Living with…Joy Division…for a week

Joy Divided by Tragedy: Tuesday night –  a story of two dads

Craig Noone’s

On Tuesday night I stood next to Craig Noone’s dad for 90 minutes.

Craig Noone, I should explain, is one of Brighton and Hove Albion”s star players – a wiry 23 year old who hovers just behind the forward line, jinxing and teasing the opposition.  One of those players who instantly raises the crowd volume when he gets the ball.  Definitely a fan’s favourite, he started as a school boy at Liverpool but was then released and for some time dropped out of football and trained to be a roofer.  One of his jobs was on Liverpool captain Steve Gerrard’s house.  In September he had the opportunity to play Gerrard in a League Cup game against Liverpool at the Amex.

I’m standing next to his dad courtesy of a random act of generosity which saw us enter the turnstiles at Watford’s Vicarage Road for free.  In gratitude I placed my 50p bet on Noone to score at 7/2.

As we chatted about Craig, it was so obvious how proud his dad was.   As anyone would be. As the game progressed I watched it through fresh eyes – a little group was focused on one player.  Every move every touch.  We felt the thrill, the disappointment.  We swelled with pride as the crowd chanted their idol’s name.  Nooney.  Nooney.  Craig had a couple of excellent runs and moments but overall the game was disappointing after forty five minutes. Nil all.

At half time we chatted more about the magic football moments that come from being Craig’s dad.  Watching his son score at the new stadium 10 minutes in to a game and then run across to where his family were all sitting and salute in celebration.  Sooo proud.

Sadly, Tuesday was not to be the Seagulls’ evening as the game fizzled out in to a scrappy affair, the team clearly out of sorts and Watford sneaked a late messy winner.  So no magic moment as Craig’s dad that evening, beyond being part of a crowd that cheered on and rose every time his son got the ball.

I lost 50p, but I’ll have another go this weekend- you never know.

Billy Sharp

Travel 155 miles north of Vicarage Road, Watford and you reach the home of Doncaster Rovers who on Tuesday were playing Middlesborough.  Leading the Doncaster Rovers side that evening was Billy Sharp.  Sharp and Doncaster Rovers will always hold a special place for Brighton.  Doncaster the last team to play at the Goldstone, the first at the Amex.  Sharp the first player to score in the drama of that very first game at the new home in August.

But this time he is playing out his own tragic drama.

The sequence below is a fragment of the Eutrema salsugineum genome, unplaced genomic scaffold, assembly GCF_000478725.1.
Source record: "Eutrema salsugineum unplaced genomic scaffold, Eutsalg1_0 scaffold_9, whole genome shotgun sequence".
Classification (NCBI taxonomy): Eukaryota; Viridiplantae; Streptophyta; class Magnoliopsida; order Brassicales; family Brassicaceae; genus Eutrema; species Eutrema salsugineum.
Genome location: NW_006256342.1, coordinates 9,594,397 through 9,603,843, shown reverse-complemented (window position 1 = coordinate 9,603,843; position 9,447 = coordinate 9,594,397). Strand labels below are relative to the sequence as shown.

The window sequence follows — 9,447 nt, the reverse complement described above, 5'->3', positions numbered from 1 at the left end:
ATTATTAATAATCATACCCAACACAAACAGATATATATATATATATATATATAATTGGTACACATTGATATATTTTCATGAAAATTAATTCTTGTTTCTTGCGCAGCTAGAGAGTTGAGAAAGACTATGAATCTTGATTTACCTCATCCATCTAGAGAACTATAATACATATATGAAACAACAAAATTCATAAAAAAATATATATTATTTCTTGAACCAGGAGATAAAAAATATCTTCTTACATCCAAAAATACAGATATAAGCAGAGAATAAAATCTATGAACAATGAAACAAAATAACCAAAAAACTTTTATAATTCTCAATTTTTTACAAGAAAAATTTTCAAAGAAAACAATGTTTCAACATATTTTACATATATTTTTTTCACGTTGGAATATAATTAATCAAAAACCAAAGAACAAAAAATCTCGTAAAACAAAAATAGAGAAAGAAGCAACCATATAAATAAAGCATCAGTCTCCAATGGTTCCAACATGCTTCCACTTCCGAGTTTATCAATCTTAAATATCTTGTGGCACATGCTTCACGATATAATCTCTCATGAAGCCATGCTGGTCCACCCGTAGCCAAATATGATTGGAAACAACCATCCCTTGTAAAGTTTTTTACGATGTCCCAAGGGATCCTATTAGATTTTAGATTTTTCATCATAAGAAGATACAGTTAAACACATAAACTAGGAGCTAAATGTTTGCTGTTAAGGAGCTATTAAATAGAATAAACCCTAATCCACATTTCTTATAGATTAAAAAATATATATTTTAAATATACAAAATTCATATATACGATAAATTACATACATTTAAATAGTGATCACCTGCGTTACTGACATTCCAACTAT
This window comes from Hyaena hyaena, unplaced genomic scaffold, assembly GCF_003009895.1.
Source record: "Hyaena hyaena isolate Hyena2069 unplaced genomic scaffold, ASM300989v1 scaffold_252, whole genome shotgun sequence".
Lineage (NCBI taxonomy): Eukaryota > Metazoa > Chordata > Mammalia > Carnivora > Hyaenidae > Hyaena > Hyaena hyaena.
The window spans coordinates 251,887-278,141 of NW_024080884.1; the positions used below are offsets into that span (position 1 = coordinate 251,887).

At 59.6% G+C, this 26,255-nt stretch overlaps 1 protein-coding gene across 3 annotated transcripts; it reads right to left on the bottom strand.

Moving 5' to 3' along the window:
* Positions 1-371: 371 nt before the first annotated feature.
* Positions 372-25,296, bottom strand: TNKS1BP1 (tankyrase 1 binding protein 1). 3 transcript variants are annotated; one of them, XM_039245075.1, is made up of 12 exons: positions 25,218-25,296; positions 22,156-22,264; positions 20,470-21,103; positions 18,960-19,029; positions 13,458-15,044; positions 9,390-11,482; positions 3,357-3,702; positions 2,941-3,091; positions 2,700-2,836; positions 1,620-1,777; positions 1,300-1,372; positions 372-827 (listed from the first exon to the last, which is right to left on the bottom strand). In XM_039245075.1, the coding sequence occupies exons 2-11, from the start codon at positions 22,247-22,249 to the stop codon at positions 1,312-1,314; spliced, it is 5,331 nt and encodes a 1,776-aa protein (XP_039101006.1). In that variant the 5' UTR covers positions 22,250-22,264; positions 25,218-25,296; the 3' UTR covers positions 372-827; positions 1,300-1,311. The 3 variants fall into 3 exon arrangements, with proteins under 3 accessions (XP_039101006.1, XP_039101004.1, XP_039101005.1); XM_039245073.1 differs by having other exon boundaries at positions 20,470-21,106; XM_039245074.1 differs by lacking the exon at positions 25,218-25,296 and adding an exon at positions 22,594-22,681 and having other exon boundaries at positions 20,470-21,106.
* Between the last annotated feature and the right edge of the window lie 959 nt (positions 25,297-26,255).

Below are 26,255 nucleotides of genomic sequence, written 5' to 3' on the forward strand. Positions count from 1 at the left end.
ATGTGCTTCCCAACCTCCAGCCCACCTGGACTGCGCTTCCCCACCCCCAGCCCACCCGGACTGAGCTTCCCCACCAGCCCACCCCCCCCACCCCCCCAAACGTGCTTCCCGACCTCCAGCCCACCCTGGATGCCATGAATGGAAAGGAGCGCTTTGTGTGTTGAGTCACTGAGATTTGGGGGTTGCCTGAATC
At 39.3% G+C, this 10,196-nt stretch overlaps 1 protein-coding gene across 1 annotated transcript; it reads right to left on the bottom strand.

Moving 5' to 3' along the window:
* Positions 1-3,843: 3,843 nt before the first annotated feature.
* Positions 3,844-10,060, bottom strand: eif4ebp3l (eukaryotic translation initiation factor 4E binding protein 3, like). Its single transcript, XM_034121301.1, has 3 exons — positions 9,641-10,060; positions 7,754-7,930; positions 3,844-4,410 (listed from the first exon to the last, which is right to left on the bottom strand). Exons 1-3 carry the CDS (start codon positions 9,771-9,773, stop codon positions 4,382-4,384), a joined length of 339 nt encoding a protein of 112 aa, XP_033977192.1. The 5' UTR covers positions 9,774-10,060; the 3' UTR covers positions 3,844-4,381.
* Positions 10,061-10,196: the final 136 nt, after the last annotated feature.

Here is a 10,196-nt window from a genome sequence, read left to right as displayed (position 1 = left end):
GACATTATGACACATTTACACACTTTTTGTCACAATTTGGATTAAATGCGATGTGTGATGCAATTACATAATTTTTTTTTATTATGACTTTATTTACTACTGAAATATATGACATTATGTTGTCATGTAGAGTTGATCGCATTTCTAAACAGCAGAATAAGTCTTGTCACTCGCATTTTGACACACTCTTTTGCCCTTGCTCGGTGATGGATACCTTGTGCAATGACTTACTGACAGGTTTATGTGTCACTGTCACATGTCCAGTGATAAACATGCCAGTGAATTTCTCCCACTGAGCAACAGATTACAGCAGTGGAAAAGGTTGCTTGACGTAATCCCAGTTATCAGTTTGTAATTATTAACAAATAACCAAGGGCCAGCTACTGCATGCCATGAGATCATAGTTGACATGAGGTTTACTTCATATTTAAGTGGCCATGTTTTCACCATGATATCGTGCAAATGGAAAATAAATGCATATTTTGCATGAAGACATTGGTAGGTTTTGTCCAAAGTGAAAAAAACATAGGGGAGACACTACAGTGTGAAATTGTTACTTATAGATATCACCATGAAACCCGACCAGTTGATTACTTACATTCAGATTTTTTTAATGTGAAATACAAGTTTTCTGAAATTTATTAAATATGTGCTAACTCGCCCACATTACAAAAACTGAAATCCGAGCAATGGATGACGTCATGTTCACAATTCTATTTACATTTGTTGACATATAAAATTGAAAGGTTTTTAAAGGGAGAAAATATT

His two-day old son Luey Jacob had died only a few days earlier, and yet Sharp had phoned Doncaster’s manager to say that he wanted to play and he wanted to score a goal for his son.

And so he led out his side and stood there while both teams and the whole stadium united in a minute’s applause for his son.

14 minutes in to the game Sharp turns and volleys to score the opening goal.  No one will begrudge him that moment, and no referee could ever book him as he reveals the emotive t-shirt.



I wonder if there was another father in the Doncaster stands cheering his son’s goal, his heart swelling with pride while hurting for the lost grandson.

Joy divided by tragedy.


Joy Division: Closer (1980)

I’ve only moved on a little in time since last week with The Undertones, and yet musically they could be a million miles apart. Whereas The Undertones took punk and parked it back in 60’s simplicity – thundering choruses, sheer simplicity – Joy Division took punk and added complexity to move music on.

Joy Division arose as a band in the punk era only producing two albums in their short career, success curtailed by the suicide of their lead singer Ian Curtis in 1980.  The seminal album, Closer, was released after his death to almost universal acclaim.  It’s not an easy or joyful sound.  The style is morose and at times eerie accentuated by a distinctive drum and bass sound over which Ian Curtis’ low baritone ranges.

For me, this album was a grower.  I never knew Joy Division’s music at the time and have grown up more with their sons and heirs – obviously New Order (formed from the remaining members after Curtis’s death) and the Sisters of Mercy.  But the more time I’ve spent with it, the more I’ve loved it especially the second half.

Heart and Soul is glorious – a hypnotic bassline hammers through the track that just has to be turned up and enjoyed.  Twenty Four Hours has more space but is unrelenting in it’s inner journey.  The Eternal is just plain sinister with its hissing ominous cicada backdrop.

Having said that, I’m not sure how much more time I could spend with this album.  Some say Ian Curtis is foretelling his own death – I don’t know about that – but it can drag you down in its somberness.  But then again an occasional search of the soul is good so revisits will I think be needed.

Although not on the album, the video of the week is Joy Division’s biggest hit Love Will Tear Us Apart.  Sense the joy.


Twotes of the week

@linetotake: “Jesus had nothing to do with politics.” Apart from being executed as a political agitator & subversive #bbcqt

@TedInJest: “I don’t believe in astrology; I’m a Sagittarian and we’re skeptical.” ~ Charles Schultz

@Its_Death: I hate Halloween. It generally goes like this – Them: “That’s a really good costume!” Me: “Oh dear. This is going to be awkward.”

@GlennyRodge: George Formby’s wife often surprised him when purchasing biscuits. He’d often be heard to call from the kitchen “Ooh, turned out Nice again”


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